I've just got some new skis (link for anyone interested), and I intend on trying out some powder in the North American winter next year.
They measure 125 - 89 - 113mm, tip through tail. They have excellent torsional rigidity, but they still have some good flex in the tip and tail. Overall the carbon does keep them fairly stiff through the centre though, with very quick bounce back. I'll be riding with Rossignol FKS 120 once i pick them up.
Aside from the ski shape and camber, i imagine some of it is a matter of ski surface area and pressure on whether you're going to sink or swim on the surface. I'm currently very lightweight.
I ran some basic calculations using two sets of example rounded numbers on this calculator. My ski is similar to the bottom one.
180cm, 135 tip, 100 waist, 120 tail = 1981cm2 = 307 Square Inch
180cm 125 tip, 90 waist, 110 tail = 1791cm2 = 277 Square Inch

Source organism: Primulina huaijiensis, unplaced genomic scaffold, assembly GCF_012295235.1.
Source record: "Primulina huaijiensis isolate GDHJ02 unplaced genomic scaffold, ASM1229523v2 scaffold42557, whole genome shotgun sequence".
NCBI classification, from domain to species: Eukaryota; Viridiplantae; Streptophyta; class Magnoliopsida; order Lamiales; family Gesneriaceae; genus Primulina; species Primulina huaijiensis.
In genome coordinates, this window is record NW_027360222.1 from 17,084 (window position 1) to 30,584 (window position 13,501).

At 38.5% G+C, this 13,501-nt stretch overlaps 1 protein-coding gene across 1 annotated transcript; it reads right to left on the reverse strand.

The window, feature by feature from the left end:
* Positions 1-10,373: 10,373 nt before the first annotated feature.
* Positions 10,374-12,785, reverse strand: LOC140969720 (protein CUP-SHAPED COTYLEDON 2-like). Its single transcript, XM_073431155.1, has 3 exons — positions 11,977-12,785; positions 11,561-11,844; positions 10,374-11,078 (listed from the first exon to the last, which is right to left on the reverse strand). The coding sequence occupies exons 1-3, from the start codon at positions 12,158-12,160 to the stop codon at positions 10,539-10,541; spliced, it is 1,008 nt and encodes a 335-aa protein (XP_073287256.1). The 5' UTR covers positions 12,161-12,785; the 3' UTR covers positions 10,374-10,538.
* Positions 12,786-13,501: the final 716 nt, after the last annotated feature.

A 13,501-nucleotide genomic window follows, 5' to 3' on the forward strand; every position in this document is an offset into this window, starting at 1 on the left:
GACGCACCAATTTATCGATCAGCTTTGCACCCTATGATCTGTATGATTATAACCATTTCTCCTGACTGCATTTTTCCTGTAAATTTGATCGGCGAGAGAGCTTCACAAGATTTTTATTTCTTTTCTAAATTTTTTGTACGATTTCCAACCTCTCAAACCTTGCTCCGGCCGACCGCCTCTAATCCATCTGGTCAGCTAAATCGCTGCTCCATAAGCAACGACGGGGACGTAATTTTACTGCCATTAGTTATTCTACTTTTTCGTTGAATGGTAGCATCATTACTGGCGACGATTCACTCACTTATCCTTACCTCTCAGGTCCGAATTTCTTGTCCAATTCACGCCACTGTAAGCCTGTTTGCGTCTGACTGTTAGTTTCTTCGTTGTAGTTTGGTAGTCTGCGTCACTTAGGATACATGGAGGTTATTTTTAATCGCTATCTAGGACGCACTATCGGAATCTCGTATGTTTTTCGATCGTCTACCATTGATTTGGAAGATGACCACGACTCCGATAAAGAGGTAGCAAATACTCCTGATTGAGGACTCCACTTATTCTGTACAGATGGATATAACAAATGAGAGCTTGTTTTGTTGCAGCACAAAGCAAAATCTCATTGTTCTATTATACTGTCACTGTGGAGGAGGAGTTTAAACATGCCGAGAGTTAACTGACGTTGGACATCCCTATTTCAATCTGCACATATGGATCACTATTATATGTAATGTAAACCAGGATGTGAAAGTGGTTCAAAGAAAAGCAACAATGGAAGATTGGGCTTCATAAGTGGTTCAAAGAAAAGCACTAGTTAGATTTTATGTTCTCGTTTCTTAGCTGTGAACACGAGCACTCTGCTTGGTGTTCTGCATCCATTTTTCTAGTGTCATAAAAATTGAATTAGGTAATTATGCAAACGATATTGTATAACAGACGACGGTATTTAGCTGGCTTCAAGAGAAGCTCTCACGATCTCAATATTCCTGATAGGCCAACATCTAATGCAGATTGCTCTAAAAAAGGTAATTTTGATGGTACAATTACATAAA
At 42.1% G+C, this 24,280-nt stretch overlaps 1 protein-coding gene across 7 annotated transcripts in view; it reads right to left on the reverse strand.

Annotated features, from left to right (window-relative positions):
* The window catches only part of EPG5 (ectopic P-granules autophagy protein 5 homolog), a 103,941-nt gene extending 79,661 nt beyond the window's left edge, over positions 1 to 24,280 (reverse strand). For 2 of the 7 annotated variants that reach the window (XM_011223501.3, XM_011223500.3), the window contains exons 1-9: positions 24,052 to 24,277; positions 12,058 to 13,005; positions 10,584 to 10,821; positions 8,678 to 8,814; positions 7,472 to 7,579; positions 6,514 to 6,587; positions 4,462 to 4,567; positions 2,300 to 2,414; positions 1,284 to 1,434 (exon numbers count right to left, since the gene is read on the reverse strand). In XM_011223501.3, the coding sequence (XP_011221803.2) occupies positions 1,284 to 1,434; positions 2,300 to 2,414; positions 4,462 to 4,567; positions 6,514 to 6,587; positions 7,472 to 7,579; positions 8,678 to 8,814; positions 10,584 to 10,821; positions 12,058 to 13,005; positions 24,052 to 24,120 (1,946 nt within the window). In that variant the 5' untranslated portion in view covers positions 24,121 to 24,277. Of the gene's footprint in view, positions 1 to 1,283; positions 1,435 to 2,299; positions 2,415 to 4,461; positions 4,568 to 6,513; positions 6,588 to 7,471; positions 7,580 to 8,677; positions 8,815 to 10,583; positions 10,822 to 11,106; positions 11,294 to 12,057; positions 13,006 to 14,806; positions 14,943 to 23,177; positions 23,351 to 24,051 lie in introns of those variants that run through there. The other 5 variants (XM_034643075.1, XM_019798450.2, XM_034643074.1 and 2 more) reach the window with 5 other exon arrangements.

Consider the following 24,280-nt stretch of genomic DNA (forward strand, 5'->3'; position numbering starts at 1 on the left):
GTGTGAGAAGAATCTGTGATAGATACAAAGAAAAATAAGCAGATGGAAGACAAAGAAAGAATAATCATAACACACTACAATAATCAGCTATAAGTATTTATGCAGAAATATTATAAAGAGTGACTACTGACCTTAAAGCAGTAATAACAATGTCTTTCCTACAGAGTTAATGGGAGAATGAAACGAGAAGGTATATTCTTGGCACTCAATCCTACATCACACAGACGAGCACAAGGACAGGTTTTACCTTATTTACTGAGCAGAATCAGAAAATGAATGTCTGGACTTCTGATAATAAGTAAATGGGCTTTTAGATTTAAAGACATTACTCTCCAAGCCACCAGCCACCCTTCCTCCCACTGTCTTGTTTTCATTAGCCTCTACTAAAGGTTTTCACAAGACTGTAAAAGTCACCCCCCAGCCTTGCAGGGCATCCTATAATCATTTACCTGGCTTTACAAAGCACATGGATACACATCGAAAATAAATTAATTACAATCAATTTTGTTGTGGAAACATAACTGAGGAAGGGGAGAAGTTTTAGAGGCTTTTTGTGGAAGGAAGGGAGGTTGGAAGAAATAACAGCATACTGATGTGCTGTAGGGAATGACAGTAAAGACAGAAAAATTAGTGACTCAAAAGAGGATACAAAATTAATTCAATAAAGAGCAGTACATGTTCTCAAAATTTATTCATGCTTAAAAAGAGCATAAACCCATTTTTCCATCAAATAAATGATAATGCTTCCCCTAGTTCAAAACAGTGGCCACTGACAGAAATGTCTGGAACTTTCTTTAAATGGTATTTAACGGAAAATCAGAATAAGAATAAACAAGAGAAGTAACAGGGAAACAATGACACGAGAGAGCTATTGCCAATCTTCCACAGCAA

Which is a 29.5 square inch or 190cm2 difference. If we (somewhat incorrectly) assume weight is evenly distributed across the ski, a
- 160lbs (~72kg) person means they are 0.521 Psi on the 100 waist but 0.578 Psi on the 90 waist
- 140lbs (~64kg) person, they would be 0.456 Psi on the 100 waist and 0.505 Psi on the 90 waist.
And so on. Now these numbers are obviously not going to play out real world as weight distribution isn't uniform. But weight should still play a large factor i imagine?
While any ski can go into powder, even a carver, obviously a ski with more float is going to be a bit easier to control. So i'm wondering, will i be more likely to float than sink? Will these skis are being under 3 lbs each (w/o binding) make them easier to control/turn due to their light tip/tail? They are very easy to bring around on piste when making turns.
Thoughts, theories and anecdotal experiences appreciated.